# $P(\max_{1\leq i\leq n} Z_i< \sqrt{2\log n}) \geq a_n$ where $a_n \to 1$, for $Z_i \sim N(0,1)$, using Mills' ratio. What went wrong?

Let $$M_n = \max_{1\leq i\leq n} Z_i$$. I originally wanted to prove that there exists some constant $$c>0$$ s.t. $$P(M_n \geq \sqrt{2 \log n})>c$$ for all $$n\in \mathbb N$$. I did find this: Prove that $\liminf \frac{M_n}{\sqrt{2\log n}}\geq 1$, where $M_n=\max_{1}^n X_i$ and $(X_i)$ is a sequence of i.i.d standard normal random variables, which seems pretty close but it seemed a bit overly complicated for my purposes, and also I didn't quite figure out how to use that liminf result to prove the existence of $$c$$.

Mills' ratio (see here https://www.johndcook.com/blog/norm-dist-bounds/) says that for any $$\lambda > 0$$, $$\frac{\lambda}{\lambda^2+1} \phi(\lambda) < 1-\Phi(\lambda) < \frac 1 \lambda \phi(\lambda),$$ where $$\phi(\lambda) = \frac{1}{\sqrt{2\pi}} e^{-\lambda^2/2}$$ and $$\Phi(\lambda) = P(Z_i \leq \lambda) = P(Z_i < \lambda)$$ (2nd equality due to normal distribution being atomless). This is equivalent to $$1-\frac{\lambda}{\lambda^2+1} \phi(\lambda) > \Phi(\lambda) > 1- \frac 1 \lambda \phi(\lambda).$$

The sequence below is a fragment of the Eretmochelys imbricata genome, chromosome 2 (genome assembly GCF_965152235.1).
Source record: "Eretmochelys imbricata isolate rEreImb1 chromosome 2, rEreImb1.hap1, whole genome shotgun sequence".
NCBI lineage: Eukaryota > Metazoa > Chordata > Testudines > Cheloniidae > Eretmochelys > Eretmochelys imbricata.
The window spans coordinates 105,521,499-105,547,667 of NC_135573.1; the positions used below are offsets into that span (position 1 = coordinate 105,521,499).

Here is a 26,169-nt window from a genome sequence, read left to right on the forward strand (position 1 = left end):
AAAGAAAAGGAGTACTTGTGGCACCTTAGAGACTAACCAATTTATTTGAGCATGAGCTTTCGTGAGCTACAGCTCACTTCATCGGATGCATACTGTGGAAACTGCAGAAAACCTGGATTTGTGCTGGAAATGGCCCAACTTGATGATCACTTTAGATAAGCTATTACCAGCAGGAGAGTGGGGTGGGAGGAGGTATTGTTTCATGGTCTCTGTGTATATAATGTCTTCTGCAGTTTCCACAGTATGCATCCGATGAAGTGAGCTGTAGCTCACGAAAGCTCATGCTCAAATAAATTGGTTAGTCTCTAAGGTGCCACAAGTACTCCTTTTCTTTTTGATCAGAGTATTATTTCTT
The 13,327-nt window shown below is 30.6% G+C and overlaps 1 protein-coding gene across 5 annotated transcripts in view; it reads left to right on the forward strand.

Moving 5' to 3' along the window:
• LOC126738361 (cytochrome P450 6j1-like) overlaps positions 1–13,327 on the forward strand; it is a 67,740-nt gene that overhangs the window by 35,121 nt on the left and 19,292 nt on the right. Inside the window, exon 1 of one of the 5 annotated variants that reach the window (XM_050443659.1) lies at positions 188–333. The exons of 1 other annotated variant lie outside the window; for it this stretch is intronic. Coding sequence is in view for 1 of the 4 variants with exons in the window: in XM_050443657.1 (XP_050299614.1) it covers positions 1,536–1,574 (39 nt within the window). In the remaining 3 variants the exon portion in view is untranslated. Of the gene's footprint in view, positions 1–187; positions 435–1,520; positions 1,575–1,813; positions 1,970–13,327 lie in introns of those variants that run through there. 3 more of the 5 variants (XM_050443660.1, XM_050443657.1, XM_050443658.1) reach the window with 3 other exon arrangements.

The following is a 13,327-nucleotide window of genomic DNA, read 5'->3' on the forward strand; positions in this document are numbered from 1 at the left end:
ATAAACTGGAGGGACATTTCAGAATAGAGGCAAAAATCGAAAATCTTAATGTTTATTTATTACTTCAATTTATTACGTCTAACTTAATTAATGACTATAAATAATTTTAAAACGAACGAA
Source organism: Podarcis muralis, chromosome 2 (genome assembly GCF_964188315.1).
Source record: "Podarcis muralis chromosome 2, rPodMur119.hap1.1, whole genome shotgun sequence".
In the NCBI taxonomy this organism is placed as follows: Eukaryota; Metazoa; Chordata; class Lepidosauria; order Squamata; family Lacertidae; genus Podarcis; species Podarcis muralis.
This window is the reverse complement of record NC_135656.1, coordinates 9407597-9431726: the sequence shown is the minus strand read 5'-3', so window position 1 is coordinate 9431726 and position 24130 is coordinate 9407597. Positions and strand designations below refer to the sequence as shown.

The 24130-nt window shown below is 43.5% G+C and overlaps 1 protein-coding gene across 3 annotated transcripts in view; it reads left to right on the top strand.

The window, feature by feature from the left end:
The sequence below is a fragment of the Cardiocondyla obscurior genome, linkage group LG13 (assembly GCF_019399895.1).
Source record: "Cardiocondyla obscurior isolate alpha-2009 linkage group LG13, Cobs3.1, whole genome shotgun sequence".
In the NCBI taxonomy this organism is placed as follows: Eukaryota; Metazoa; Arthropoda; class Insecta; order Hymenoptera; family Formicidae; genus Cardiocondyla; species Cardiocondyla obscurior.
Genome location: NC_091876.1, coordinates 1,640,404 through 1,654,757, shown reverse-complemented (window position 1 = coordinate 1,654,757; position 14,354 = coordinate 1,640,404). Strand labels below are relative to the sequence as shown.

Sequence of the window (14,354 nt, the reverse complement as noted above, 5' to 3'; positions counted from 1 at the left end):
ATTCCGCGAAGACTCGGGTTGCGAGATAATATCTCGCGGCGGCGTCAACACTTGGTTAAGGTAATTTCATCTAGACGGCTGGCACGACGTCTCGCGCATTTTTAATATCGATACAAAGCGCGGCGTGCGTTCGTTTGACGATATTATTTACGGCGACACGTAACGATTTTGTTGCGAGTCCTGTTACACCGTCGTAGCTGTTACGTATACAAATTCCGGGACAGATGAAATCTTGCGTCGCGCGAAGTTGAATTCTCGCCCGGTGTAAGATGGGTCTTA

Now, since $$M_n(\omega) < \sqrt{2\log n}$$ if and only if all the $$Z_i(\omega) < \sqrt{2\log n}$$, and all the $$Z_i$$'s are independent, we have \begin{aligned} P(M_n < \sqrt{2\log n}) &= \prod_{i=1}^n P(Z_i < \sqrt{2\log n}) \geq \prod_{i=1}^n \left(1- \frac 1 {\sqrt{2\log n}} \phi(\sqrt{2\log n})\right) \\ &= \left(1-\frac{1}{2 \sqrt{\pi} \cdot n \sqrt{\log n}}\right)^n =: a_n \end{aligned} Wolfram Alpha says that these $$a_n \to 1$$ as $$n\to\infty$$.

This seems to contradict the result I want to prove, and I feel like this contradicts the liminf lower bound I linked above. Is my analysis correct? How else can I prove the desired proposition?